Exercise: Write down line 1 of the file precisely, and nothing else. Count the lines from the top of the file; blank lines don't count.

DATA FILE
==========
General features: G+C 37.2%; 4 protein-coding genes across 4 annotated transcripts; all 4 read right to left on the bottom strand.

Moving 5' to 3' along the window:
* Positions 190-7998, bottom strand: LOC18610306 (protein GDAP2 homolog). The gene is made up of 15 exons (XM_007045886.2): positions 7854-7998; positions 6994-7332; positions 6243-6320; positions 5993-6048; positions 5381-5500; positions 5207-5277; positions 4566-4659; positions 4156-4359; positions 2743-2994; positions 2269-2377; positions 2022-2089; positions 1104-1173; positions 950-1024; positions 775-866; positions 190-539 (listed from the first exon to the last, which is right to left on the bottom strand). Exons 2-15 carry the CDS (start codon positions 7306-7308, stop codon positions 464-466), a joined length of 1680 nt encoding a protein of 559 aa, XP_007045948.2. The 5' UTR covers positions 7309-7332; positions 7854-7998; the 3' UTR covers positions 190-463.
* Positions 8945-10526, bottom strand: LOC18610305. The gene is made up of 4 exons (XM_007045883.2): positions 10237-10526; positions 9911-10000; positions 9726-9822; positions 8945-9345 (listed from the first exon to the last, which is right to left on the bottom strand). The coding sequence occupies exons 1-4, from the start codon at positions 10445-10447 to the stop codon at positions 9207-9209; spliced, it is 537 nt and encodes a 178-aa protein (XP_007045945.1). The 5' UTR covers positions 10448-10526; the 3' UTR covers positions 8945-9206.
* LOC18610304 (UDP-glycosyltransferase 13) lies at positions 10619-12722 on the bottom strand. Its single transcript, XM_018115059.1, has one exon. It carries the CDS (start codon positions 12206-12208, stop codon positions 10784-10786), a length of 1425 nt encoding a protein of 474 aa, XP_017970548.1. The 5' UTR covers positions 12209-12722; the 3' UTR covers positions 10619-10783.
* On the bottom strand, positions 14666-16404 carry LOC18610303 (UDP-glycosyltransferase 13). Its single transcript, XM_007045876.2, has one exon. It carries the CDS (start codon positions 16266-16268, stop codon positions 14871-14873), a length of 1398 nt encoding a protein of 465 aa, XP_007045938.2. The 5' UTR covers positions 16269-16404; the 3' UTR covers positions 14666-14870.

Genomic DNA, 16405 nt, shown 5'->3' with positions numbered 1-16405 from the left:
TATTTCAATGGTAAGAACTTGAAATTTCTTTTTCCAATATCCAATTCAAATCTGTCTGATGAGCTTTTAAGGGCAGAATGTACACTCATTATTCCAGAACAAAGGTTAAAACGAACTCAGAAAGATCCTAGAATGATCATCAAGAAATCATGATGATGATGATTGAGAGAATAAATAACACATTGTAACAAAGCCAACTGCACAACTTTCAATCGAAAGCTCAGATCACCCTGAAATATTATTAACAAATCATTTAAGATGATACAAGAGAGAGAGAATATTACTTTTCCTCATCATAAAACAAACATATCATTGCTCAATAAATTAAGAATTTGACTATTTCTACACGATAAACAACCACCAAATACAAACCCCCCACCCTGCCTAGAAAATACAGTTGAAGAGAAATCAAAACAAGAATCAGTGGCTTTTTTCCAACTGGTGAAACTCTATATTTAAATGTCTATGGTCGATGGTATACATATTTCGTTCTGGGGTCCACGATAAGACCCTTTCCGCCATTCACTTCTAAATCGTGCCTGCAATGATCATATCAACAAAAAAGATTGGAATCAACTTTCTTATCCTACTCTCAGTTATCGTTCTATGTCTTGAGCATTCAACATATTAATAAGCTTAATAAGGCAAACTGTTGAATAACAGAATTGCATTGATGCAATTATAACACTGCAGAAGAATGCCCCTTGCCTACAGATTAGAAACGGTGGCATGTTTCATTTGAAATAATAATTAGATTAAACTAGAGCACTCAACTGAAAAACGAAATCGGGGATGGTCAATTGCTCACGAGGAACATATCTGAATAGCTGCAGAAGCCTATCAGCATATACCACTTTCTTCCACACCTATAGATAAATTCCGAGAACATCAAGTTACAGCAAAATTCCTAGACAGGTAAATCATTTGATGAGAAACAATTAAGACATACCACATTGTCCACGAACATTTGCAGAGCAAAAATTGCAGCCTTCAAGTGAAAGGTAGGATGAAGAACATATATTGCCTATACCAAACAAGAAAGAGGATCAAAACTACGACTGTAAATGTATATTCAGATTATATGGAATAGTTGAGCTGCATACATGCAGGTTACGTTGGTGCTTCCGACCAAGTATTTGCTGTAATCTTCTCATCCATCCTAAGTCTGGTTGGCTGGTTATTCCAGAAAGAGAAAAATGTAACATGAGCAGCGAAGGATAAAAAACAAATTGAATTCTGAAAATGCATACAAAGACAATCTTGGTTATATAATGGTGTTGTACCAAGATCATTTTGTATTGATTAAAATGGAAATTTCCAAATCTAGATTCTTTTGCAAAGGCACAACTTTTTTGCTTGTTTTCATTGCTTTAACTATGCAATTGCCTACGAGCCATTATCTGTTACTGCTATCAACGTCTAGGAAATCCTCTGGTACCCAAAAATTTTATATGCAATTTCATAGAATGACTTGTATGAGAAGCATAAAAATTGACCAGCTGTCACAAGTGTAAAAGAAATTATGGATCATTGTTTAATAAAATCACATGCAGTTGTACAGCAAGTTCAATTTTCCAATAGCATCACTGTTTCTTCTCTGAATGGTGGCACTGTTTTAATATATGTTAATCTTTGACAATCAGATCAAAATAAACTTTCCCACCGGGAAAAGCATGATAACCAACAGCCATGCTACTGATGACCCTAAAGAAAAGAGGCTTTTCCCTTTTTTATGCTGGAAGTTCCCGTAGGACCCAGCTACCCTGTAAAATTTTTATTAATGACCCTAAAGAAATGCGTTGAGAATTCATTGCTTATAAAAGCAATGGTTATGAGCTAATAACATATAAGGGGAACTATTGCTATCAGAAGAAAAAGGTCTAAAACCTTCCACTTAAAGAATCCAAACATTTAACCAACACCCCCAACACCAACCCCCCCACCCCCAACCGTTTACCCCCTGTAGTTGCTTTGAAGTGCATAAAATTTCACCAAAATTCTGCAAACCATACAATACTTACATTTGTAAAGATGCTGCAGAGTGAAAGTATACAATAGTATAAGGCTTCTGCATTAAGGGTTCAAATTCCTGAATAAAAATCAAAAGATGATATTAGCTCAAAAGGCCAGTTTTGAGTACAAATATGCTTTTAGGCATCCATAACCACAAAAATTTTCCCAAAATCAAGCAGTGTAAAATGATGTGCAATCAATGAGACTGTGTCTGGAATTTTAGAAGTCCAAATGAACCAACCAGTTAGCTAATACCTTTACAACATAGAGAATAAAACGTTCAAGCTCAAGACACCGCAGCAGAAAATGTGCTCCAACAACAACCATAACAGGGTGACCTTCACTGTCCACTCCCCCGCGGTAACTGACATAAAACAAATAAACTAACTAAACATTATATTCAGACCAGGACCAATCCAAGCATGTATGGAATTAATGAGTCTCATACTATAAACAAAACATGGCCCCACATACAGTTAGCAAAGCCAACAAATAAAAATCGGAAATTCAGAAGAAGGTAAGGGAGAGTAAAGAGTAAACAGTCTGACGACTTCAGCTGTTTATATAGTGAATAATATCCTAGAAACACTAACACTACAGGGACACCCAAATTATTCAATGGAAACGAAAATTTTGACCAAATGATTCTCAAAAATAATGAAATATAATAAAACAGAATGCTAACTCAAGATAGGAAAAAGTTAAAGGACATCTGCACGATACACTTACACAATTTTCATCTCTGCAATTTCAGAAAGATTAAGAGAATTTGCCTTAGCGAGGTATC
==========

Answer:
General features: G+C 37.2%; 4 protein-coding genes across 4 annotated transcripts; all 4 read right to left on the bottom strand.